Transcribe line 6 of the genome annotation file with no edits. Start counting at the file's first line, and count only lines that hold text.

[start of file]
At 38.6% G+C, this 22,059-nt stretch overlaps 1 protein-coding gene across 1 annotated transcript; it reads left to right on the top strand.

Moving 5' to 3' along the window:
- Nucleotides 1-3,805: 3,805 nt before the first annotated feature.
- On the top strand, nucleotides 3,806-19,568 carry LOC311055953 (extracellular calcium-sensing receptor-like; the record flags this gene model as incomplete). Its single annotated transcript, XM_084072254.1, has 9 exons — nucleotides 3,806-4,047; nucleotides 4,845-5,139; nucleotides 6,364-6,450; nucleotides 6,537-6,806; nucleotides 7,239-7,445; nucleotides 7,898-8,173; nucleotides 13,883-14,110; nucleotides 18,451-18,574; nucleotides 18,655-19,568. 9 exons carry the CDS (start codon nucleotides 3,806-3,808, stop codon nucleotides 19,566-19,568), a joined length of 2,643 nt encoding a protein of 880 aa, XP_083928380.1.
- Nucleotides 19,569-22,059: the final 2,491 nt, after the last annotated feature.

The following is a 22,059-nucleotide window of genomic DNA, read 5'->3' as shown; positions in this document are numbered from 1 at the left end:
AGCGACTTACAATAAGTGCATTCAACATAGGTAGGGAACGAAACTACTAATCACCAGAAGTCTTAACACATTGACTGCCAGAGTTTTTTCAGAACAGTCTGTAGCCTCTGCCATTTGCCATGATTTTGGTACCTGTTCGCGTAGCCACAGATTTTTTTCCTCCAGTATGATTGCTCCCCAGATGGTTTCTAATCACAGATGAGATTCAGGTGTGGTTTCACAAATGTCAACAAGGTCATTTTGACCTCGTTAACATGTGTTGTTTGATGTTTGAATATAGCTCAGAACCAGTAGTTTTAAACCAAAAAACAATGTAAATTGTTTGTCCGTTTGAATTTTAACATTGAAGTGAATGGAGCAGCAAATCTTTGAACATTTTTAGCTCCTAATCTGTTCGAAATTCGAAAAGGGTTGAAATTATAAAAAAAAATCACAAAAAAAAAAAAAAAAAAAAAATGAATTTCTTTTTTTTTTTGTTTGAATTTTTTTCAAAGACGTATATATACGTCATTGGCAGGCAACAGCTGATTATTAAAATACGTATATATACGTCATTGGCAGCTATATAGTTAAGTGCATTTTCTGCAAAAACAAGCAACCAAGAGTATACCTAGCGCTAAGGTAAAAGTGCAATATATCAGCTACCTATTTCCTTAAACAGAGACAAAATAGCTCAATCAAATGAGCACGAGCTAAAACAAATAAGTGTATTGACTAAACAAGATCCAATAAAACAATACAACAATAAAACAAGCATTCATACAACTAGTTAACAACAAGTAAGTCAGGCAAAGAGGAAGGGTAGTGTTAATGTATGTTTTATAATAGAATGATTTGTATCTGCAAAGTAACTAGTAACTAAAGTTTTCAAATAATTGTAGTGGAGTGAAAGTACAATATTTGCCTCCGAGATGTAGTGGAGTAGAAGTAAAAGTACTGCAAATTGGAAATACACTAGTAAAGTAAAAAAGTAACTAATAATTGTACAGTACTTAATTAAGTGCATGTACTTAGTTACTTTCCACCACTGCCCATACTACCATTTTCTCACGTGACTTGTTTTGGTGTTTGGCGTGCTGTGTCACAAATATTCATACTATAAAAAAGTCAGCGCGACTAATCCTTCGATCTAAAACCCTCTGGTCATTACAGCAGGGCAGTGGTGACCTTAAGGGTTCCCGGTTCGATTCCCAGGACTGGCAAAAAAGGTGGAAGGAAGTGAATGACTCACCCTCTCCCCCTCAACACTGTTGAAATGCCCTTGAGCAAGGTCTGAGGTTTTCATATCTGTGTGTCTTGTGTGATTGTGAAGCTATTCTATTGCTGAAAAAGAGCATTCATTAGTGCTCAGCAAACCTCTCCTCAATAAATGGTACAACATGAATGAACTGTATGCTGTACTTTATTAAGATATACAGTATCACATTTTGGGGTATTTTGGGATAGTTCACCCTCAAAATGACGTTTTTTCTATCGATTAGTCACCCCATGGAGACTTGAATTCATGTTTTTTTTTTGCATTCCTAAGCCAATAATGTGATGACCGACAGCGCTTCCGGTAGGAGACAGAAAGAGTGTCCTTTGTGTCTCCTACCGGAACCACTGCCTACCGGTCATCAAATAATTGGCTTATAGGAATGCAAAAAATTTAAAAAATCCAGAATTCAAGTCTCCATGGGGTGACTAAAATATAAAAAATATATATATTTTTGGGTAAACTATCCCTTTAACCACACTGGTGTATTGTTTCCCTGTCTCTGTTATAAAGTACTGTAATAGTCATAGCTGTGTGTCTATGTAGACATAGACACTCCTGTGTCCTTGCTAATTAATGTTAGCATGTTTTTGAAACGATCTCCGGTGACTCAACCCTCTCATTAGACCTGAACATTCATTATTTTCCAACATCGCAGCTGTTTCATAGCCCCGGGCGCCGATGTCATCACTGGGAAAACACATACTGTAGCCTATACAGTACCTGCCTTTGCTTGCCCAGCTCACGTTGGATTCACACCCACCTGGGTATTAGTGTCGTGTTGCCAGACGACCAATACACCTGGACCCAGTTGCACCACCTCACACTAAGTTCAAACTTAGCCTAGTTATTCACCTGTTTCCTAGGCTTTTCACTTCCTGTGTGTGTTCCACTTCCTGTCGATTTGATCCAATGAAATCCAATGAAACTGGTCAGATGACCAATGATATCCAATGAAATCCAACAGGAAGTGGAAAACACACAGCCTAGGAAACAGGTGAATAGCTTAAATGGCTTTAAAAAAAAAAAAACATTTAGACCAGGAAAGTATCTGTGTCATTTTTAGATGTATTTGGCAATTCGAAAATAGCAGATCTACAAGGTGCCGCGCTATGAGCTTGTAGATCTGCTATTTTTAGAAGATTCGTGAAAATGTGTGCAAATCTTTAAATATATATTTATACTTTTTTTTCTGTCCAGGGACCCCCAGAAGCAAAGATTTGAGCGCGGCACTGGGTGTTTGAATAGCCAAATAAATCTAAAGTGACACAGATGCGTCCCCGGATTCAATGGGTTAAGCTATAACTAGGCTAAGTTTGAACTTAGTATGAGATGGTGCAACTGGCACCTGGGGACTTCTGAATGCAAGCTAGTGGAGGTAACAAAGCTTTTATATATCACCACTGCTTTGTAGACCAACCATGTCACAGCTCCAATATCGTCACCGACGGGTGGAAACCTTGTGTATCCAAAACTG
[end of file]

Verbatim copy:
The following is a 22,059-nucleotide window of genomic DNA, read 5'->3' as shown; positions in this document are numbered from 1 at the left end: